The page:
Remind trainees about the key learning acquired that day or ask them to keep a list of things they learned. In the midst of patient care, learners may be challenged to recall the teaching they experienced. Assess the session by requesting feedback and asking, “Next time we are at the bedside, should we do anything differently?” and “Did we achieve our goals for today?” Use this information to revise your future teaching sessions.
Medicine is learned at the bedside and each patient has a lesson to teach. In just a few minutes, great clinical teachers can direct students’ attention to what is important while simultaneously providing clinical care. Timely teaching is a critical component of the tool kit of a great clinical teacher.
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POTENTIAL CONFLICT OF INTEREST: The authors have indicated they have no potential conflicts of interest to disclose.
FINANCIAL DISCLOSURE: The authors have indicated they have no financial relationships relevant to this article to disclose.
Balancing teaching and patient care in the inpatient unit
Bannister et al provided a great overview of bedside learning, part of an ongoing series from COMSEP on undergraduate medical education. Kudos to Pediatrics for featuring medical education at the student and and residency levels!!!
A couple of additional points about bedside teaching That I have learned from experience and theoretical constructs such as adult learning principles(1).
1. Hospitalized children are admitted because of severe illness and complex medical problems. Rounding time is, for the most part, directed toward patient care. Making teaching points brief but consistent (i.e., every day) is what learners remember, even when the service is beyond busy. 2. As a ward medical office before the days of the hospitalist, I made teaching learner-centered and taught around issues the students generated, not imposing my agenda on what I thought they needed to know.An example would be that the student presents a patient's lab data, including electrolytes with a low potassium. I use that critical incident to ask why the potassium might be low. That question and answer might have significant clinical implications about patient care and treatment. Therefore, I did not prepare for my teaching as the article suggests but waited for those critical incidents to occur and based my teaching on those, all of which were directly patient-related. 3. Students can help set the learning agenda by scribing questions they have about patients where there is little time to discuss these points on rounds. Once a week students and faculty can then discuss these issues in a session outside of rounds. 4. Every student learning opportunity on rounds requires student-generated objectives, often times further reading within the context of patients they have seen in order to complete the learning cycle. Rounds become a vehicle for further self-directed learning, again an adult learning principle. 5. Lastly, when students ask questions on rounds, it is so easy for faculty to want to answer first as the authority figure. Instead, try deferring the question back to the student that asked it, or to others in the group before you opine.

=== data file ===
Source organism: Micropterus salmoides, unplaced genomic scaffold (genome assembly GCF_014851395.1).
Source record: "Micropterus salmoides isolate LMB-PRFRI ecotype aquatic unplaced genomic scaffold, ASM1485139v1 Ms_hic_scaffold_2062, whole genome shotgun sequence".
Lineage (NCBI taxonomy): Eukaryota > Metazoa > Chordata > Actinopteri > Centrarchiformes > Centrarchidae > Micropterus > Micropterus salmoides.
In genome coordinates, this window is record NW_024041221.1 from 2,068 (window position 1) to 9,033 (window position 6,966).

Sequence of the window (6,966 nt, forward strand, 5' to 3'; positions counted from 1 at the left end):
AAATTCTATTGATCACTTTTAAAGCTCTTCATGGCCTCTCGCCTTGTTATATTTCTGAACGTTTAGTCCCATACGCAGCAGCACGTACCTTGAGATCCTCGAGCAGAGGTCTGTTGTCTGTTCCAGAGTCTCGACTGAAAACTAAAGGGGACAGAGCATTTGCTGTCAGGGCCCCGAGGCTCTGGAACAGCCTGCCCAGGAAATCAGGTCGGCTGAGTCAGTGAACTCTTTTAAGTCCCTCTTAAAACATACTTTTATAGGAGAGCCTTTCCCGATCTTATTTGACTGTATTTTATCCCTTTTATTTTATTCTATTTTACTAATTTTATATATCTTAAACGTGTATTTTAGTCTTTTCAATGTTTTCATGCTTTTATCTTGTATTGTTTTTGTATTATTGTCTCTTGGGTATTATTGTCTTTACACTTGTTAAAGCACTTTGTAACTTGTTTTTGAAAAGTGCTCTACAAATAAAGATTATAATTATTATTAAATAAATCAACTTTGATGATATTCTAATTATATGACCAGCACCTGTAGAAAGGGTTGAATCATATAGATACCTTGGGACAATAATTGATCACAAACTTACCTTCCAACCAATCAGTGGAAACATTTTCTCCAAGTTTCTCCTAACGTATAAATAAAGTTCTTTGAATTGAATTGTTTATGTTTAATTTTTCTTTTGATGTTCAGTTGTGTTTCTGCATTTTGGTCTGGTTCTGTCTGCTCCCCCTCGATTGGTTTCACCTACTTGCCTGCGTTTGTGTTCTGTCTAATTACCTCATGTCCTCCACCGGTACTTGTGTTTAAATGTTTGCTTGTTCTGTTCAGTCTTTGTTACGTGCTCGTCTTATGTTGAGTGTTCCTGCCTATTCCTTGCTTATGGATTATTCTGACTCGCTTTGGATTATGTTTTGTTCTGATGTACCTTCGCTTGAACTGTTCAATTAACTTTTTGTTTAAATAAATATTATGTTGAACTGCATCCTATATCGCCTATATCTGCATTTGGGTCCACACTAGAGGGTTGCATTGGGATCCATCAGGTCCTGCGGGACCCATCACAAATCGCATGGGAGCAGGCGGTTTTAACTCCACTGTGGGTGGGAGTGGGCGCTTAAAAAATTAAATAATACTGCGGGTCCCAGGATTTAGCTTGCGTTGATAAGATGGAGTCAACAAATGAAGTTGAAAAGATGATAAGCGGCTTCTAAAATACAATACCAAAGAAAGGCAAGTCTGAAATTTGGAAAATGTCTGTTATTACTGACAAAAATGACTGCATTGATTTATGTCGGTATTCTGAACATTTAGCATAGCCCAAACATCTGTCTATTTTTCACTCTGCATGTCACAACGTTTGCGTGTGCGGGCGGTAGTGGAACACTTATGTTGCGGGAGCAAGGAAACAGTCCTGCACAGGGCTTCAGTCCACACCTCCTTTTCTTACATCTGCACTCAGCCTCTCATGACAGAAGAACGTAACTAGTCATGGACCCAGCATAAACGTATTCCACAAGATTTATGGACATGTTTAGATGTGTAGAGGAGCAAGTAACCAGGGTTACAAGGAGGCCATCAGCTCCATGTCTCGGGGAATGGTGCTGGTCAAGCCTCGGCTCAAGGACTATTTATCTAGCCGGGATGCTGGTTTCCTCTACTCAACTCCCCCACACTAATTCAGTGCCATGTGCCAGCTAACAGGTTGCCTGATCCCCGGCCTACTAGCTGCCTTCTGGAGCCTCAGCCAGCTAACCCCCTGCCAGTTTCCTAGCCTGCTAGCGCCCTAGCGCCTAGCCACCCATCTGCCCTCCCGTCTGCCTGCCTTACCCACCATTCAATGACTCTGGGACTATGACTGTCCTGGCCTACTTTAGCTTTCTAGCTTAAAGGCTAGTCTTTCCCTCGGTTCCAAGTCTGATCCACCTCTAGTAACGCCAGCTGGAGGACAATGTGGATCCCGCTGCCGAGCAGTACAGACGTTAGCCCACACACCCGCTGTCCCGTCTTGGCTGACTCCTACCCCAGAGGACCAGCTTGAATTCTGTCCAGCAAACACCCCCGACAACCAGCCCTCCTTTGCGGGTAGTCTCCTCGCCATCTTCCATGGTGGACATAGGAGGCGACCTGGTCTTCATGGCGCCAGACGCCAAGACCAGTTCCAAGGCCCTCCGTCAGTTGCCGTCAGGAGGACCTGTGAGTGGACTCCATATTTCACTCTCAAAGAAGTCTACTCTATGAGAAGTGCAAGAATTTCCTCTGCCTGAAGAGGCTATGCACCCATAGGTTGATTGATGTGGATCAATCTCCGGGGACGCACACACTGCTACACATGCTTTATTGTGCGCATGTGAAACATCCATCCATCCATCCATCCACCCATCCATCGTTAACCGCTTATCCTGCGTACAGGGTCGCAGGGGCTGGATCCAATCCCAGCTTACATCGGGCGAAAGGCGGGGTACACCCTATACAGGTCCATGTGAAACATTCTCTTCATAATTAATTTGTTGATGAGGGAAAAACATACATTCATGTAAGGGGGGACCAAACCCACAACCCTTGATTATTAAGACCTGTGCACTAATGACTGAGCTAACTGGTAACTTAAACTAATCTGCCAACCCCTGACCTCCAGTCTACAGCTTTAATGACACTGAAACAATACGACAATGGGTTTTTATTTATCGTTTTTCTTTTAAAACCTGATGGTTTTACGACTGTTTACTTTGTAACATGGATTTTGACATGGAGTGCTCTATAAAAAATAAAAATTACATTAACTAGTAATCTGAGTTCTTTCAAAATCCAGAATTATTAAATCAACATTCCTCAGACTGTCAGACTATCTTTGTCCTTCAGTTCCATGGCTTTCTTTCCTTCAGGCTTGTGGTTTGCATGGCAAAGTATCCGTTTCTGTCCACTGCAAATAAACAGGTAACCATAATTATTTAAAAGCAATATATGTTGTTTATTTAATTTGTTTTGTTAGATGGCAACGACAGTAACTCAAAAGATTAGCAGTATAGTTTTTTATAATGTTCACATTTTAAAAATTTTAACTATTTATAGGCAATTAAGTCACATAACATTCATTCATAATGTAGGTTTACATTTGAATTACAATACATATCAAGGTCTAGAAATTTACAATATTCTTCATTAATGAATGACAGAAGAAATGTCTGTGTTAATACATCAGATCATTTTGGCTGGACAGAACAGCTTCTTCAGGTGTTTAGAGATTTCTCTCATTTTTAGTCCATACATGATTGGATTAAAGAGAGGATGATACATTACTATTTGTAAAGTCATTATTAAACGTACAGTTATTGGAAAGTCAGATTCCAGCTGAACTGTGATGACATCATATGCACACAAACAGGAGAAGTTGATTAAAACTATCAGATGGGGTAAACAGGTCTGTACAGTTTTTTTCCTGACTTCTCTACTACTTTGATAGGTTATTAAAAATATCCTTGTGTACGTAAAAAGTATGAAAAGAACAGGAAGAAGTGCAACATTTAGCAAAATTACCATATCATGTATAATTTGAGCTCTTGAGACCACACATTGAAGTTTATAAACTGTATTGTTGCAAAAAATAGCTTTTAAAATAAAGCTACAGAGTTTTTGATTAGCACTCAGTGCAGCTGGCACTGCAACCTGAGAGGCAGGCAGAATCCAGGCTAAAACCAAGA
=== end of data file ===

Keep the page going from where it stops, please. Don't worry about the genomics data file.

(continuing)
In essence, I have found these principles to be helpful in making learning on rounds student-centered and effective without extending the length of the session.
1. .Ottolini, M. C, Ozuah, P. O, Mirza, N, & Greenberg, L W Student perceptions of effectiveness of the eight step preceptor (ESP) model in the ambulatory setting. Teaching and Learning in Medicine 2010; 22(2), 97-101